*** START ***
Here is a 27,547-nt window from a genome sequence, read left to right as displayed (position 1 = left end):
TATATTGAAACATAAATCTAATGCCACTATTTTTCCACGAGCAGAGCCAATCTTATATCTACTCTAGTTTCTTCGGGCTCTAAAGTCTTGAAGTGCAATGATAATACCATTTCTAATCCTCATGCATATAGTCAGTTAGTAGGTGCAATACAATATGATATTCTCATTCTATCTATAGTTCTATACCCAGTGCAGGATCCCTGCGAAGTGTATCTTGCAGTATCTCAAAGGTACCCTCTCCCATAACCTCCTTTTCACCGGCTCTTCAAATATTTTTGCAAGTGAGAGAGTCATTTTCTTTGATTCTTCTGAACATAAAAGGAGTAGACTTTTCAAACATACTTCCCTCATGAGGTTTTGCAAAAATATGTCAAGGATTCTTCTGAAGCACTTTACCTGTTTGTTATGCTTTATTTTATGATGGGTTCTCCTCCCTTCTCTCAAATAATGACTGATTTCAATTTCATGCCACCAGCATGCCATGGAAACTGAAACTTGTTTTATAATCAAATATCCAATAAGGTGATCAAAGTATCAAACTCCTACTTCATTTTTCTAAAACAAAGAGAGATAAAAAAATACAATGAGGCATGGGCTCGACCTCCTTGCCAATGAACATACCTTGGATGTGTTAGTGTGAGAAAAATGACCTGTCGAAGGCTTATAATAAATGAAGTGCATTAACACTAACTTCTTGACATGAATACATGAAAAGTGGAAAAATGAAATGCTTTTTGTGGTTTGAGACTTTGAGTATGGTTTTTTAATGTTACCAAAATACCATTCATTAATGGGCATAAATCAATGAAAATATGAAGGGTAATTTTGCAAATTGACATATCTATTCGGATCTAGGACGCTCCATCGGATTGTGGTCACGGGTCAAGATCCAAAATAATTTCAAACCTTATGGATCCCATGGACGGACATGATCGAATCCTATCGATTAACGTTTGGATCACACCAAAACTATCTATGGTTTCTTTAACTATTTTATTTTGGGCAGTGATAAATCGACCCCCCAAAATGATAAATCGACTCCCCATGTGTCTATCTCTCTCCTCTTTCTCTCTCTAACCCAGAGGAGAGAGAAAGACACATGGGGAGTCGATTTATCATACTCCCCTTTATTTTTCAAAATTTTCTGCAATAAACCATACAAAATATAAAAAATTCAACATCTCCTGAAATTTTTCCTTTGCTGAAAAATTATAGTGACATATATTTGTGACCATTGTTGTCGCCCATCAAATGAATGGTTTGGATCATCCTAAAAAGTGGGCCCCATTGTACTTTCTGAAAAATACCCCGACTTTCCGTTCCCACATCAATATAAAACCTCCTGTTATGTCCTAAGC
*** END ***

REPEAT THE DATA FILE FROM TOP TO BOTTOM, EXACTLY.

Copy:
Here is a 27,547-nt window from a genome sequence, read left to right as displayed (position 1 = left end):
TATATTGAAACATAAATCTAATGCCACTATTTTTCCACGAGCAGAGCCAATCTTATATCTACTCTAGTTTCTTCGGGCTCTAAAGTCTTGAAGTGCAATGATAATACCATTTCTAATCCTCATGCATATAGTCAGTTAGTAGGTGCAATACAATATGATATTCTCATTCTATCTATAGTTCTATACCCAGTGCAGGATCCCTGCGAAGTGTATCTTGCAGTATCTCAAAGGTACCCTCTCCCATAACCTCCTTTTCACCGGCTCTTCAAATATTTTTGCAAGTGAGAGAGTCATTTTCTTTGATTCTTCTGAACATAAAAGGAGTAGACTTTTCAAACATACTTCCCTCATGAGGTTTTGCAAAAATATGTCAAGGATTCTTCTGAAGCACTTTACCTGTTTGTTATGCTTTATTTTATGATGGGTTCTCCTCCCTTCTCTCAAATAATGACTGATTTCAATTTCATGCCACCAGCATGCCATGGAAACTGAAACTTGTTTTATAATCAAATATCCAATAAGGTGATCAAAGTATCAAACTCCTACTTCATTTTTCTAAAACAAAGAGAGATAAAAAAATACAATGAGGCATGGGCTCGACCTCCTTGCCAATGAACATACCTTGGATGTGTTAGTGTGAGAAAAATGACCTGTCGAAGGCTTATAATAAATGAAGTGCATTAACACTAACTTCTTGACATGAATACATGAAAAGTGGAAAAATGAAATGCTTTTTGTGGTTTGAGACTTTGAGTATGGTTTTTTAATGTTACCAAAATACCATTCATTAATGGGCATAAATCAATGAAAATATGAAGGGTAATTTTGCAAATTGACATATCTATTCGGATCTAGGACGCTCCATCGGATTGTGGTCACGGGTCAAGATCCAAAATAATTTCAAACCTTATGGATCCCATGGACGGACATGATCGAATCCTATCGATTAACGTTTGGATCACACCAAAACTATCTATGGTTTCTTTAACTATTTTATTTTGGGCAGTGATAAATCGACCCCCCAAAATGATAAATCGACTCCCCATGTGTCTATCTCTCTCCTCTTTCTCTCTCTAACCCAGAGGAGAGAGAAAGACACATGGGGAGTCGATTTATCATACTCCCCTTTATTTTTCAAAATTTTCTGCAATAAACCATACAAAATATAAAAAATTCAACATCTCCTGAAATTTTTCCTTTGCTGAAAAATTATAGTGACATATATTTGTGACCATTGTTGTCGCCCATCAAATGAATGGTTTGGATCATCCTAAAAAGTGGGCCCCATTGTACTTTCTGAAAAATACCCCGACTTTCCGTTCCCACATCAATATAAAACCTCCTGTTATGTCCTAAGC